meaning in Psalms 83 and Micah 5.

(2) One of the editors stresses that though the faithful understand that the overthrow of Papacy is coming, we as Christians of course are to do no violence.

(3) Herodotus, Histories, 1:191, contains this record. Cyrus “turned the Euphrates by a canal into the basin which was then a marsh, on which the river sank to such an extent that the natural bed of the stream became fordable. Hereupon the Persians … entered the stream, which had now sunk so as to reach about midway up man’s thigh, and thus got into town.” Such an episode may be referred to as the background of the symbolism in Revelation 16:12.


The Feet of Him that Brings Good Tidings

Contemporary prophets sometimes used similar expressions. For example, Isaiah 2:2-4 is the same as Micah 4:1-3. A noticeable, through less pronounced case, is Nahum 1:15 compared with Isaiah 52:7.

“Behold upon the mountains the feet of him that bringeth good tidings, that publisheth peace! O Judah, keep thy solemn feasts, perform thy vows: for the wicked shall no more pass through thee; he is utterly cut off” (Nahum 1:15).

“How beautiful upon the mountains are the feet of him that bringeth good tidings, that publisheth peace; that bringeth good tidings of good, that publisheth salvation; that saith unto Zion, Thy God reigneth!” (Isaiah 52:7).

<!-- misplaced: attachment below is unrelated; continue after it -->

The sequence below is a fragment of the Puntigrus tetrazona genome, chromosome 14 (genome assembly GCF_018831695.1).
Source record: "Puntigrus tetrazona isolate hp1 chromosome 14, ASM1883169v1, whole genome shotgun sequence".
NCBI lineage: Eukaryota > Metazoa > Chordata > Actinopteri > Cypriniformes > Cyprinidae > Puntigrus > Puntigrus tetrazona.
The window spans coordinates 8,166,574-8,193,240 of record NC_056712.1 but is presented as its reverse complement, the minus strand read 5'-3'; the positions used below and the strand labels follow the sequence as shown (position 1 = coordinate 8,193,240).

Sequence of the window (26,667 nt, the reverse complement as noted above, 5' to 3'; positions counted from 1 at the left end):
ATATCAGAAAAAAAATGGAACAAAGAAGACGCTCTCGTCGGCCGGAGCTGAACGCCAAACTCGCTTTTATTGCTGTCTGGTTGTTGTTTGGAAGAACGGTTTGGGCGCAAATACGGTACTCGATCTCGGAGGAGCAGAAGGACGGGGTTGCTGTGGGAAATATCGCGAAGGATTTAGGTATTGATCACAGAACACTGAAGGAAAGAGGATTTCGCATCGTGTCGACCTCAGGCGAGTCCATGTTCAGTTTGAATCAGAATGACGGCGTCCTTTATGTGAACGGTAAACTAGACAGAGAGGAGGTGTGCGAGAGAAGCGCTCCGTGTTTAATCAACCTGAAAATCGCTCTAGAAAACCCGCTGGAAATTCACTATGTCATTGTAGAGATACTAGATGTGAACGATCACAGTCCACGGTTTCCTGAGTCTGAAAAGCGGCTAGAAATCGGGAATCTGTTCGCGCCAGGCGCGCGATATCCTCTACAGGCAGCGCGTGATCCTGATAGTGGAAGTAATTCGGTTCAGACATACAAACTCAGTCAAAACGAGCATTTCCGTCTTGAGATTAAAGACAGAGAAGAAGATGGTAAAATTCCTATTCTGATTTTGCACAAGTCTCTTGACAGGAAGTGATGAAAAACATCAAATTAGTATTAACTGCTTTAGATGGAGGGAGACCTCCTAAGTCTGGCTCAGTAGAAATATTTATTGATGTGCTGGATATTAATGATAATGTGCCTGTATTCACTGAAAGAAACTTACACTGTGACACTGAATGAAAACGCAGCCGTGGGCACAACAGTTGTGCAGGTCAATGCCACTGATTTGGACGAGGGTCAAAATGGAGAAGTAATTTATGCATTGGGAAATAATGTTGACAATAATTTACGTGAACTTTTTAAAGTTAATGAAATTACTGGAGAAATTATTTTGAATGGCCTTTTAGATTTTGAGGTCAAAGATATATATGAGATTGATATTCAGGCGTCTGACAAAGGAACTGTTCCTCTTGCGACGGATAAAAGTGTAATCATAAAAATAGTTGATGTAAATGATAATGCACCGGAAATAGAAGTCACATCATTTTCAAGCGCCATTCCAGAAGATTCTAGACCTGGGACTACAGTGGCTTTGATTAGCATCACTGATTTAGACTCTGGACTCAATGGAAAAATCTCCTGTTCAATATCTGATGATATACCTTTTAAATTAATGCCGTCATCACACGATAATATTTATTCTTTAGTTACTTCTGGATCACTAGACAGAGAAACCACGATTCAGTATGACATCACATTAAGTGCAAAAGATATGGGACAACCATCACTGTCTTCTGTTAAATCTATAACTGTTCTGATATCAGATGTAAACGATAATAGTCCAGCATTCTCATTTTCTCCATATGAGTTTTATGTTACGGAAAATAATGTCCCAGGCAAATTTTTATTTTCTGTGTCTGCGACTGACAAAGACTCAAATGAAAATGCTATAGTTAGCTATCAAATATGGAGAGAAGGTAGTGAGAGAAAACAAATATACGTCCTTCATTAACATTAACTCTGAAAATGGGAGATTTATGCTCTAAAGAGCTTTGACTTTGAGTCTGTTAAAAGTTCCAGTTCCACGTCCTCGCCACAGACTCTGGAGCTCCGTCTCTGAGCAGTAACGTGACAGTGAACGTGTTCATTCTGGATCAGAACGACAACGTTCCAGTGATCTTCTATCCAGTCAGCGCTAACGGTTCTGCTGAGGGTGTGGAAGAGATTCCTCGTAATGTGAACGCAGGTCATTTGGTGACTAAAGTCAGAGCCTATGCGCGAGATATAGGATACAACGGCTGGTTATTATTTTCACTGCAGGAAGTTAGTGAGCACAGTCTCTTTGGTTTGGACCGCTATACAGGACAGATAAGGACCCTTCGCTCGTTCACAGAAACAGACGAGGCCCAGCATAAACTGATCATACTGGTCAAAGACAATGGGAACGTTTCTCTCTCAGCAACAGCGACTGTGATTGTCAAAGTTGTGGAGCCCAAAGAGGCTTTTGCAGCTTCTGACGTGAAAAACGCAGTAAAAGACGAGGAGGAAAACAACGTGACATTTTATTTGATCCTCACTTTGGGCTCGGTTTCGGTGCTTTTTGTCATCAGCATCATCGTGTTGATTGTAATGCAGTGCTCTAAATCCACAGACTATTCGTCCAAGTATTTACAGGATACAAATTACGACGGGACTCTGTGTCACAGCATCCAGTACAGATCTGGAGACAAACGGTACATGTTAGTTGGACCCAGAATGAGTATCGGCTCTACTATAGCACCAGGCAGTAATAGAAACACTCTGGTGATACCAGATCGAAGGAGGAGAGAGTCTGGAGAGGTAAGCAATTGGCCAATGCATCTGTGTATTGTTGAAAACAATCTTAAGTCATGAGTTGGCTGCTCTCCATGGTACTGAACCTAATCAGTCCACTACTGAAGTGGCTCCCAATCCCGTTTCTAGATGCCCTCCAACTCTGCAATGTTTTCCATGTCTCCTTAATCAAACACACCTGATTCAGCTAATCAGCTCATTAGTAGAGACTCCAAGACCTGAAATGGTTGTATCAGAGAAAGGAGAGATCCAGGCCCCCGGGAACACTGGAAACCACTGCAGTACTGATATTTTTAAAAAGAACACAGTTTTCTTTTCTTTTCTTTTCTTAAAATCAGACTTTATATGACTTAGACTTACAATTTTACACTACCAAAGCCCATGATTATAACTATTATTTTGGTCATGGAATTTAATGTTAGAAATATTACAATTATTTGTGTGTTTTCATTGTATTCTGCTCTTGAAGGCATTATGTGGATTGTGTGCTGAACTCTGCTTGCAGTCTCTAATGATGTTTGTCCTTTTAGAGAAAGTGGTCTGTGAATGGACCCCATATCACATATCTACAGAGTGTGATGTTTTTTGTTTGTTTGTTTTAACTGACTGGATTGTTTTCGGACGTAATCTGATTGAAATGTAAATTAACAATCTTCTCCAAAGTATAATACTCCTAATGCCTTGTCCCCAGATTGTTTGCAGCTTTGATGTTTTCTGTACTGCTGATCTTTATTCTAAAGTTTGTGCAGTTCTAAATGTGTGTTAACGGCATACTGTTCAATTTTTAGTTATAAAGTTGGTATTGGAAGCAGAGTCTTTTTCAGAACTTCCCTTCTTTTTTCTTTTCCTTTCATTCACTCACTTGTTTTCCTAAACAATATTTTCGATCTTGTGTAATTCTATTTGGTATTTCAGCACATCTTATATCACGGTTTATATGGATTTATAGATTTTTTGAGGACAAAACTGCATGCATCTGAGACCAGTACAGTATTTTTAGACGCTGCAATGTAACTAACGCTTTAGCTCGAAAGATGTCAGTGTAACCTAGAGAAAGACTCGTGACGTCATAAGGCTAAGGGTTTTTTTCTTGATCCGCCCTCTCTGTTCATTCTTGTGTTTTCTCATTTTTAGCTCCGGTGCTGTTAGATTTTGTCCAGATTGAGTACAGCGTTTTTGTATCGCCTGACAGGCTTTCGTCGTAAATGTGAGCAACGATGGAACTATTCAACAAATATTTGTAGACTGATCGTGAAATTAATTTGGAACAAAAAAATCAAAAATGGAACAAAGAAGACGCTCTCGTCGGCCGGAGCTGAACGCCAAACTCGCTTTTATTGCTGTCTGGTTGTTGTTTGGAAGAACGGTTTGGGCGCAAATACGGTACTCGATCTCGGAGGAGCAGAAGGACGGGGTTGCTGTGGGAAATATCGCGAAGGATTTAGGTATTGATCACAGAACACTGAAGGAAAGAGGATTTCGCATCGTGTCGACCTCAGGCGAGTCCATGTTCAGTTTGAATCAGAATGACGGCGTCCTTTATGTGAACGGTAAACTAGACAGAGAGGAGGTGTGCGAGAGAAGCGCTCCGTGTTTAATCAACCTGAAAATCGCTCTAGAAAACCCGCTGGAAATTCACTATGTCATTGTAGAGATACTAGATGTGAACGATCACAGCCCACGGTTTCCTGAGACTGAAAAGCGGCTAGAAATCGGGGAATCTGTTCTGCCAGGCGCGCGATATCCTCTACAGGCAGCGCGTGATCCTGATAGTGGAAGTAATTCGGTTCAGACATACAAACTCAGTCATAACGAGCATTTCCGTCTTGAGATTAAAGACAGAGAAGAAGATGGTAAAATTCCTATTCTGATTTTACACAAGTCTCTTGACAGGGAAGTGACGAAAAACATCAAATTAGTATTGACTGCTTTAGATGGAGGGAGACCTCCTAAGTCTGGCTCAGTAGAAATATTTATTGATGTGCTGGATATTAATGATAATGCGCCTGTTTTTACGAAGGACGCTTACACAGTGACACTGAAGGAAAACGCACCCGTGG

There are three benefits for us in this comparison.

(1) It helps explain the meaning of the texts. In Nahum, the “good tidings” are that God is punishing the oppressor, Assyria. That was good news to the people of Israel. Likewise, in Isaiah 52:7, the context is about the demise of  another enemy, Babylon, and Israel’s release from her bondage. The “good tidings” are the same in each case. God has exercised His great power on behalf of His people. That is the point of the phrase, “Thy God reigneth.” In our day we see that power exercised by our returned Lord, an example of the fulfillment of Revelation 11:15-17, “thou hast taken to thyself thy great power, and hast reigned.”

(2) The similarity of these two texts draws into comparison the whole narrative of Nahum with Isaiah 52. This strengthens our surmise that Assyria in Nahum represents what Babylon in Isaiah represents, namely, Papacy.

(3) The similarity supports the likelihood that Nahum was contemporary with the author of Isaiah 52. This is significant because one view of Isaiah (even among conservative commenters) is that the latter part of this book, chapters 40 to the end, were composed by a much later and unknown author. However, if its author was in fact contemporary with Nahum, this seems good reason to recognize the author of these latter chapters in Isaiah as Isaiah himself.